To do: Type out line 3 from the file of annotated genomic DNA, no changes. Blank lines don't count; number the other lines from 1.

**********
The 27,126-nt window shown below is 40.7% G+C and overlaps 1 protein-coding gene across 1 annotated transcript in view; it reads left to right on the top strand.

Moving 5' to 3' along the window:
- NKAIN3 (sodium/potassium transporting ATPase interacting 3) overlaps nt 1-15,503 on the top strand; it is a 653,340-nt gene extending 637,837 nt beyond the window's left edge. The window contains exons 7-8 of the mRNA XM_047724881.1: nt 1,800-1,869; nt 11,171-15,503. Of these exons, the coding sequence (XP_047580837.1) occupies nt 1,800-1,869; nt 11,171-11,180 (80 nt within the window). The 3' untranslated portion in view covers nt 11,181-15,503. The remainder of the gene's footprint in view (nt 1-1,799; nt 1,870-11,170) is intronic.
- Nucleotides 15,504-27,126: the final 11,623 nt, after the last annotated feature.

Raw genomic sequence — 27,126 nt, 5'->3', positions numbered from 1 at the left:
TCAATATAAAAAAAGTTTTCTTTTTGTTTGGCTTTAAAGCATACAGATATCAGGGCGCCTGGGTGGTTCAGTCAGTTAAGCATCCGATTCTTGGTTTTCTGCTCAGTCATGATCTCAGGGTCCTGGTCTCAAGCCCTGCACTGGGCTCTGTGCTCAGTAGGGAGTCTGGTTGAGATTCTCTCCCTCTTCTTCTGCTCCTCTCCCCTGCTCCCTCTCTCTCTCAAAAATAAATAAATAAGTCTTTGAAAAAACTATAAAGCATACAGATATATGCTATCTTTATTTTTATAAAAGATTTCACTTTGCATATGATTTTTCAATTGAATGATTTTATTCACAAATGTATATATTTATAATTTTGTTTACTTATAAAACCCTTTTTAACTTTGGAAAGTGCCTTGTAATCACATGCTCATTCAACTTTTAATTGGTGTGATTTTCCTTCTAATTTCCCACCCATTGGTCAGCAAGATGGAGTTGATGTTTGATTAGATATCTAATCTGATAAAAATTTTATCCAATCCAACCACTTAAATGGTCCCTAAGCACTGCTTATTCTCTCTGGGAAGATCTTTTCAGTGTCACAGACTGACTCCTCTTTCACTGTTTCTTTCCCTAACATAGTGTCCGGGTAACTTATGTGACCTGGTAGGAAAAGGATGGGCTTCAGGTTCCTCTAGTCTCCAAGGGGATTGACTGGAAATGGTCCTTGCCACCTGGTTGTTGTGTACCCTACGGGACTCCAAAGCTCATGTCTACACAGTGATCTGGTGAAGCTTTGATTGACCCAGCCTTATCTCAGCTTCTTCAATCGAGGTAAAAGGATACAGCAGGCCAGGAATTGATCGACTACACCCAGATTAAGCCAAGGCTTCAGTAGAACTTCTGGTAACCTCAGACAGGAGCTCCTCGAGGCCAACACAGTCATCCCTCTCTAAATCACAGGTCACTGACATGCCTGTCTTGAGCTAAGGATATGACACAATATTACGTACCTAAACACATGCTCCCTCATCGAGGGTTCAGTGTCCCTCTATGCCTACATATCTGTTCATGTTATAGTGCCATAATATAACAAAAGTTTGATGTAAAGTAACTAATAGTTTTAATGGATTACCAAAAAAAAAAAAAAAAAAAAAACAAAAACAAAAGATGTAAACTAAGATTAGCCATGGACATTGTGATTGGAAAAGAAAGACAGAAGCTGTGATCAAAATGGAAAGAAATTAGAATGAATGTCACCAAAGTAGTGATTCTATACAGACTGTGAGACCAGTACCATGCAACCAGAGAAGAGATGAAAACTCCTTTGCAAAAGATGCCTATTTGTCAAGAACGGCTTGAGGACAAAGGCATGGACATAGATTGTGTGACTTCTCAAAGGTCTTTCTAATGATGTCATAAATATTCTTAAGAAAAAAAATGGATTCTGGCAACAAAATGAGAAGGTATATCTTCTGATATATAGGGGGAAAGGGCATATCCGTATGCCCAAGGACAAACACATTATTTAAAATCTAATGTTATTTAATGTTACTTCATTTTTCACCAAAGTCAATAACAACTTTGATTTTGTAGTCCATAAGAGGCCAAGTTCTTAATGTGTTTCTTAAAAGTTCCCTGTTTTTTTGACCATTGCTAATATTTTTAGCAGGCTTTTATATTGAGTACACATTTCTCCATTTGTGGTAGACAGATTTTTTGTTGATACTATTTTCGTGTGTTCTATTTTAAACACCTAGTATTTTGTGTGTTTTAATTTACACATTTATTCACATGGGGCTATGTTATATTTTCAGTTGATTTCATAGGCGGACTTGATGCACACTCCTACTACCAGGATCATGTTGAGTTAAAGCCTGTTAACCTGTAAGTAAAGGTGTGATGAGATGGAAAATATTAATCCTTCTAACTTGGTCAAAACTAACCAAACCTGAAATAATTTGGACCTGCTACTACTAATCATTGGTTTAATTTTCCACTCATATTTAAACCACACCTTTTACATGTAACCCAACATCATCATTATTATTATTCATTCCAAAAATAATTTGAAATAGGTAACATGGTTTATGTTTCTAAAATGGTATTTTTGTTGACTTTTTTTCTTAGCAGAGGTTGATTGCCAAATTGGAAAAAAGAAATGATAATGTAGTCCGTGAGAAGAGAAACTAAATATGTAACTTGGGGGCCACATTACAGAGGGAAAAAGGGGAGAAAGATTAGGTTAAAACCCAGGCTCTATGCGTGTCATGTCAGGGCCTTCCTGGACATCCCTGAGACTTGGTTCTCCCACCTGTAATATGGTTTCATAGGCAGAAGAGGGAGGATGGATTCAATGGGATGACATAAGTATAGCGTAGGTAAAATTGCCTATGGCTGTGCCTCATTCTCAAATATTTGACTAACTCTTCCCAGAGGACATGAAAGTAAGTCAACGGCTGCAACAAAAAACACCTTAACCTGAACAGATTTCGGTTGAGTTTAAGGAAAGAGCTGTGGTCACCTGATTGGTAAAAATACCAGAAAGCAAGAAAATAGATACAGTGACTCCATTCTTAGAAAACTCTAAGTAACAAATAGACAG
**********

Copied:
- NKAIN3 (sodium/potassium transporting ATPase interacting 3) overlaps nt 1-15,503 on the top strand; it is a 653,340-nt gene extending 637,837 nt beyond the window's left edge. The window contains exons 7-8 of the mRNA XM_047724881.1: nt 1,800-1,869; nt 11,171-15,503. Of these exons, the coding sequence (XP_047580837.1) occupies nt 1,800-1,869; nt 11,171-11,180 (80 nt within the window). The 3' untranslated portion in view covers nt 11,181-15,503. The remainder of the gene's footprint in view (nt 1-1,799; nt 1,870-11,170) is intronic.